Can you post some of your tricks, how did you keep the challenge up on your superheroes?
 

Coroc

Explorer
Example of converted Pathfinder monster - as here, the CR generally works out 2-3 higher:

5e Monsters - Rune Giant
This giant’s skin is black and pitted, like roughly cast iron, and etched with glowing red runes.

Rune Giant CR 20

LE Gargantuan humanoid (giant)
Init +0; Senses low-light vision; Passive Perception 21

Proficiency +6

Str 30 (+10), Dex 11 (+0), Con 24 (+7), Int 14 (+2), Wis 21 (+5), Cha 18 (+4)

AC 20
hp 405
Good Saves STR +16 CON +13 INT +8 WIS +11
Immune cold, electricity, fire

OFFENSE

Speed 50 ft.
Melee Greatsword (2 attacks) +16 dam 45 slashing (crit 67 slasing on 19–20) and an SML target is Pushed back 10' and knocked prone.
Ranged Javelin +16 dam 31 piercing (crit 46 piercing/19-20) plus 21 lightning damage; range 60'/240' and a SML target is Pushed back 10' and knocked prone.
Space 20 ft.; Reach 20 ft.

Equipment: Greatsword, 2 javelins.

Special Attacks command giants, runes, spark shower
Spell-Like Abilities (Spell Save DC 18; Spell Attack +10)

At will—charm person; suggestion
3/day—mass charm monster; dominate person
1/day— true seeing; air walk

STATISTICS

Skills Athletics +16; Craft +8; Knowledge (history) +8, Knowledge (nobility) +8, Perception +11
Languages Common, Giant, Terran

SPECIAL ABILITIES

Command Giant

Giants have disadvantage on saves vs charm or compulsion effects used by rune giants.

Runes

Whenever a rune giant uses its spark shower or spell-like abilities, it can cause the runes on its body to flash with light. All creatures within 10 feet of the giant must make a DC 18 CON save or be Blinded until the end of their next turn.

Spark Shower

As an action, a rune giant can cause a shower of sparks to erupt out of one of the runes on its body. These sparks function as a 30-ft. cone; 45 fire and 45 electricity damage; DC 18 DEX save half; recharge 5-6.

Legendary Resistance 3/day: The Rune Giant can choose to pass a failed save.

Legendary Action 1/turn, max 3/round: At the end of another creature's turn the Rune Giant may make a Greatsword attack or use Spark Shower (if available).
Well this one kills 1 character per round, no? If the party does lose initiative or does not dish out the 405 damage in the first round it is resurrection time for them after the combat?
 

S'mon

Legend
Well this one kills 1 character per round, no? If the party does lose initiative or does not dish out the 405 damage in the first round it is resurrection time for them after the combat?
If the level 20 PCs are truly pathetic, I guess so!

A typical level 20 party will have either an infinite-rage Barbarian with effectively 600+ hit points, or an AC 30 Fighter or Paladin type, to tank the monster. An infinite-wildshape Druid can also tank in a pinch using eg earth elemental forms.

To kill a PC you need to take them to 0 then inflict 3 failed death saves. At level 20 this is NOT EASY, believe me! I managed it recently when an ancient spellcasting blue dragon with animate objects as a bonus action attacked the druid, who had unwisely approached it not in wildshape. It took her to 0 hp quickly, then its animated treasure hoard battered her to death before anyone could intervene. She did get Revivified after the battle by a Paladin PC though.

IME the Rune Giant I posted could be solo'd by a level 20 Barbarian - I've seen a level 19 Barbarian defeat much worse (Kainos Warbringer, an AC 27 Empyrean with 2 attacks, save or stunned on each hit) in a solo duel.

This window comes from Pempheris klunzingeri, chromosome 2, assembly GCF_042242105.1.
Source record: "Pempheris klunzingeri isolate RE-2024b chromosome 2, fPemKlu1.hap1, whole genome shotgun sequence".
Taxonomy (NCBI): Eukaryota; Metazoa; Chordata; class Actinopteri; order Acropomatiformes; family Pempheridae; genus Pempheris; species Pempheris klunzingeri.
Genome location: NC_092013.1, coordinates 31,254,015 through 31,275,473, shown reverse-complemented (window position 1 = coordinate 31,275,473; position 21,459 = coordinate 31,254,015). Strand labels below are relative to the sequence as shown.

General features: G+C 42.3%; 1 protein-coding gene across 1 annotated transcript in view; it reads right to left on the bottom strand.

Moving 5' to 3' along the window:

Coroc

Explorer
If the level 20 PCs are truly pathetic, I guess so!

A typical level 20 party will have either an infinite-rage Barbarian with effectively 600+ hit points, or an AC 30 Fighter or Paladin type, to tank the monster. An infinite-wildshape Druid can also tank in a pinch using eg earth elemental forms.

To kill a PC you need to take them to 0 then inflict 3 failed death saves. At level 20 this is NOT EASY, believe me! I managed it recently when an ancient spellcasting blue dragon with animate objects as a bonus action attacked the druid, who had unwisely approached it not in wildshape. It took her to 0 hp quickly, then its animated treasure hoard battered her to death before anyone could intervene. She did get Revivified after the battle by a Paladin PC though.

IME the Rune Giant I posted could be solo'd by a level 20 Barbarian - I've seen a level 19 Barbarian defeat much worse (Kainos Warbringer, an AC 27 Empyrean with 2 attacks, save or stunned on each hit) in a solo duel.
Ok, I get it that this guy is no challenge for a level 20 group. Still for any PC with less than 90 HP this one is deadly. Let us assume he picks the Level 15 party wizard, who got 14 Con and 95 HP.

I know, I know, a quick healer can make the wizard stand up right away out of his death saves in my example.

But massive damage inflicted e.g. a crit. on a PC down on health could still outright kill a PC.
 

S'mon

Legend
Ok, I get it that this guy is no challenge for a level 20 group. Still for any PC with less than 90 HP this one is deadly. Let us assume he picks the Level 15 party wizard, who got 14 Con and 95 HP.

I know, I know, a quick healer can make the wizard stand up right away out of his death saves in my example.

But massive damage inflicted e.g. a crit. on a PC down on health could still outright kill a PC.
Yes if the party Wiz-20 is strolling along when a Rune Giant pops up and whacks him that's bad news for the Wizard. Wizards should avoid such occurrences.

edit: with crit doing 67 damage I don't see how this could kill a level 20 pc outright, even one on 0 hp. They all have over 70 hp - I guess a CON 8 Wizard would have 62 hp. CON 10 82 hp.